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Moore, J. and Storton, R. (2017) Oxford Academic Vocabulary Practice Lower-intermediate B1, Oxford University Press, Oxford

Reviewed by Peter Gee

23 May 2017

The book is divided into 45 two page units and these units are thematically organised into six sections. Sections 2-6 are supported by two page review units. Each unit is further subdivided into page length sections that each introduce related elements for example Unit 21 Statistics examines Describing proportions and Talking about averages.

The authors selected the target language of the units from the AWL and the Oxford Academic Corpus. This language is contextualised by being presented in short text(s) and then recycled in gap fill and matching exercises, which focuses the attention of the learner on the target language. The text and excises are appropriately “academic” with the exemplar texts being taken from journal articles; encyclopaedias or IB course books. Opportunity for freer practice of the target language is afforded the learner in some of the units and in all of the review sections. The book is intended to be both a “self help” book and a teaching resource. I tried out several units with my B1 students and found these units to be both teachable and appropriate to the B1 level.

The book’s format is particularly successful in presented and practicing the vocabulary in the two core sections: Description and Analysis and evaluation. These units provide the learner with clear contextualised examples of the language needed to write assignments from a wide range of academic disciplines. Most of the first section provides¬† a useful overview of word level grammar i.e. parts of speech, verb patterns, prefixes and suffixes. The grammatical concepts are further developed by the highly useful Language reference section at the back of the book. This section also demonstrates how to best exploit an English-English dictionary and how to record new vocabulary. An important step if learners are to be ever weaned off electronic translating programmes. It also briefly covers register and academic style. Section two focuses upon the language needed by students to function in an academic institution and includes very useful units on feedback, reading, speaking and listening.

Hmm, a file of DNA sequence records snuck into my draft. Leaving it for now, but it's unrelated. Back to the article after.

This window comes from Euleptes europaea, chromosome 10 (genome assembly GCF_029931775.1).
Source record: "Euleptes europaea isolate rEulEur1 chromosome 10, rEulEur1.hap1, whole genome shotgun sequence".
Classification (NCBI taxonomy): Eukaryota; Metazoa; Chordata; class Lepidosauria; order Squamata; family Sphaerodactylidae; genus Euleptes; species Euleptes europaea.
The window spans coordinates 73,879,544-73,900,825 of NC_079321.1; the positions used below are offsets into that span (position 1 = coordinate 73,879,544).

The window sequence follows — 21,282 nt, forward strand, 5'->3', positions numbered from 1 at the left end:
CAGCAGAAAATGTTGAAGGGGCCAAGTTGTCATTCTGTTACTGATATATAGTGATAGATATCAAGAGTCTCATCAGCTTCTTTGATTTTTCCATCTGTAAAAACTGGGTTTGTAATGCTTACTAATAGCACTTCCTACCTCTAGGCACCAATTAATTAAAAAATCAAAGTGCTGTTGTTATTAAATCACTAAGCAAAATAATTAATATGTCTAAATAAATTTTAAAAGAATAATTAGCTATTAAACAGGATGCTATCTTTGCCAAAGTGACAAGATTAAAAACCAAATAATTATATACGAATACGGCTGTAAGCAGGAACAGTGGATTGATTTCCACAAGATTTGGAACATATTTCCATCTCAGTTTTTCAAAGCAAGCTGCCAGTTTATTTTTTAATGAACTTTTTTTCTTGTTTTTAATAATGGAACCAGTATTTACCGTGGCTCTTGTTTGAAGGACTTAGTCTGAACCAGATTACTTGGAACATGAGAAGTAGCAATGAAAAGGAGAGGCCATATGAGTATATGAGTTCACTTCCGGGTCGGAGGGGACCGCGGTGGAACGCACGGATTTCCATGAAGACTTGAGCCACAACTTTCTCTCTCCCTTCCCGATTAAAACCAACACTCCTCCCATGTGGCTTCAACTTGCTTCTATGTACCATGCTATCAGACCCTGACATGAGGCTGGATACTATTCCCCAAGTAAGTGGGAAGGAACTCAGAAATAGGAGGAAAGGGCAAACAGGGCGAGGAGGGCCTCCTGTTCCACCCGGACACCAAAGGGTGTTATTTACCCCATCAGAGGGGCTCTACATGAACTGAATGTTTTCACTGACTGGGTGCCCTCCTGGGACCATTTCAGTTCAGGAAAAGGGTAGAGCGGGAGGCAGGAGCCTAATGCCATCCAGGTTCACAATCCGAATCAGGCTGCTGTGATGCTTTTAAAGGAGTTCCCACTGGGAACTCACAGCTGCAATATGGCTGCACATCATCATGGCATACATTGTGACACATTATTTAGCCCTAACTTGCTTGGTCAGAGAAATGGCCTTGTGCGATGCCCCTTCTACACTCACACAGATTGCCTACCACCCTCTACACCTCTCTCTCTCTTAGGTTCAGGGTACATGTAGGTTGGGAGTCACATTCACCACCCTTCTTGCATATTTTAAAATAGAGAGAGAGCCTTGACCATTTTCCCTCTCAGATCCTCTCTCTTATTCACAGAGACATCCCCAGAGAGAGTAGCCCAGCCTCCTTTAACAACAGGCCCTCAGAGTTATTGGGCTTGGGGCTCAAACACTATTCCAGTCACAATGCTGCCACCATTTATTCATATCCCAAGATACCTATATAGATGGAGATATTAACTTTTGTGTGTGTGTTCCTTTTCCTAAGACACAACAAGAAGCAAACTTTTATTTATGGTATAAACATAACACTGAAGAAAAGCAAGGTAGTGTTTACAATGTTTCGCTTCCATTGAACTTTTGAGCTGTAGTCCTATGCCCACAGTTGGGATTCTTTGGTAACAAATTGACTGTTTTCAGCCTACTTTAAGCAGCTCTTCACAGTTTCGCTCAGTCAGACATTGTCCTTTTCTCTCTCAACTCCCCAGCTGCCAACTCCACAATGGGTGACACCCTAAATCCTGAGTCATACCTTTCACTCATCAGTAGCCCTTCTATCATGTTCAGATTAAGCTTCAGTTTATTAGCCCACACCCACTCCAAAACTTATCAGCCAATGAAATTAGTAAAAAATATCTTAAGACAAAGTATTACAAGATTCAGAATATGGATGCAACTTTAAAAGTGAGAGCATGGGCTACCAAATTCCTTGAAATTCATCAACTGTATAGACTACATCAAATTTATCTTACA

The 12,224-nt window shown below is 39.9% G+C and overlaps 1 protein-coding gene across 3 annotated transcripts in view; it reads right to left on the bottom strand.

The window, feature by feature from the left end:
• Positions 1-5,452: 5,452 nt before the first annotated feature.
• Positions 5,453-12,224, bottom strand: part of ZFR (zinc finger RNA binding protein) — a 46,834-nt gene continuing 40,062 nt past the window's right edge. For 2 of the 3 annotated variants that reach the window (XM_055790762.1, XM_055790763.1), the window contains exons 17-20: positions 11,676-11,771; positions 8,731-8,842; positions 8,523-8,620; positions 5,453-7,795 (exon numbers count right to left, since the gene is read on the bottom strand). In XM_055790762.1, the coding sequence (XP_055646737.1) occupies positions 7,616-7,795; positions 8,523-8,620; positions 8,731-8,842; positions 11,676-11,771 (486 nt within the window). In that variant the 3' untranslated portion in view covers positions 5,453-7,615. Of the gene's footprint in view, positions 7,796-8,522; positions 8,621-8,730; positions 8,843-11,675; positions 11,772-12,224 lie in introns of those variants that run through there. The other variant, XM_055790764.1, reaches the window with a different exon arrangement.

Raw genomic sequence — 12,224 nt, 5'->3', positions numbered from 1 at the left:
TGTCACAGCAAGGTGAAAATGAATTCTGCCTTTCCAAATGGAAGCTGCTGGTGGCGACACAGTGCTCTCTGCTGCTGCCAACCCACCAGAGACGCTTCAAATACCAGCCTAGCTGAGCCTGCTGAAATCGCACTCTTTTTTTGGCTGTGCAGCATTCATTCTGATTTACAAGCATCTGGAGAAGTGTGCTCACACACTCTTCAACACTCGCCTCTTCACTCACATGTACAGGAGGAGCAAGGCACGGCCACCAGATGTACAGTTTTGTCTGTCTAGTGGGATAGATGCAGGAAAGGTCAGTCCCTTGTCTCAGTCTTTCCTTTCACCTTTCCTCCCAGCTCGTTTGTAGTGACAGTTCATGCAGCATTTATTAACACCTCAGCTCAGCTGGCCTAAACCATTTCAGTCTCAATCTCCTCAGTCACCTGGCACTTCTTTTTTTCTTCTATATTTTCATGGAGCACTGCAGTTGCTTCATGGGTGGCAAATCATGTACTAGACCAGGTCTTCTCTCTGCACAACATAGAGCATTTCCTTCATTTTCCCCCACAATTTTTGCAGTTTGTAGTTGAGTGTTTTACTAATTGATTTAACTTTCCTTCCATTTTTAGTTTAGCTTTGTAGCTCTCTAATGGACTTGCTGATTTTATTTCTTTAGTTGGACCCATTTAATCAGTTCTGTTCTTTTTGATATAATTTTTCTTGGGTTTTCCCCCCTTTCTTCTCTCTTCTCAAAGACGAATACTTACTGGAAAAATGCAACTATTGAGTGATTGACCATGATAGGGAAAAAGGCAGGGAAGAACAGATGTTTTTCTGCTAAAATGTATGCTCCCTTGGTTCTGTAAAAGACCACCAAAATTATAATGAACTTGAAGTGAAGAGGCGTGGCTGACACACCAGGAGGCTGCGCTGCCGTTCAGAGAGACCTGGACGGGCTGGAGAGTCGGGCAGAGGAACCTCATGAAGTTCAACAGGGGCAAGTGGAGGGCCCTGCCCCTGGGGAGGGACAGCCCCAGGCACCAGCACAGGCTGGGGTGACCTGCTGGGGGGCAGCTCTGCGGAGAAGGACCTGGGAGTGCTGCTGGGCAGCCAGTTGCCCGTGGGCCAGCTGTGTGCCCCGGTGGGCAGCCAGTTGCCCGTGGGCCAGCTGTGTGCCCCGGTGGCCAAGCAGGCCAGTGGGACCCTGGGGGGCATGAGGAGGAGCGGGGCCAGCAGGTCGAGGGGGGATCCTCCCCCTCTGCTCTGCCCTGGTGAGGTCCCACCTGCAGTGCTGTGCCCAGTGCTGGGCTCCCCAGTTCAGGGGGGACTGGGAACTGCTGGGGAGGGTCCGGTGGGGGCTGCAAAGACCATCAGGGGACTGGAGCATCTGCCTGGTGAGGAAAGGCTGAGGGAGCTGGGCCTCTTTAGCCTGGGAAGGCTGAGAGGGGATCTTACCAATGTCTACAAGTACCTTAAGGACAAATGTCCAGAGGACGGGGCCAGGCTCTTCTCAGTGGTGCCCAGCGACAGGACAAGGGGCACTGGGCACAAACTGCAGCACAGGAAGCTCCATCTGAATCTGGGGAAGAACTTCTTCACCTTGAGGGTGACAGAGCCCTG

The use of short texts does however pose issues in the units concerned with linking vocabulary as in order to provide exemplars the texts have a unnaturally high density of these linking devices. The use of very short texts also obscures the distinction between paraphrasing and summary writing. A longer text could possibly both provide a wider variety of cohesive devices including anaphoric referencing and one of sufficient length to summarize. It would also be useful if the unit on citations mentioned the variety of citation systems. The final section of the book contains discipline specific sections but I feel that they are rather too short.

However, overall I found the book clear, easy to use and feel it would be useful for either independent study by a B1 level student or as part of a taught programme.

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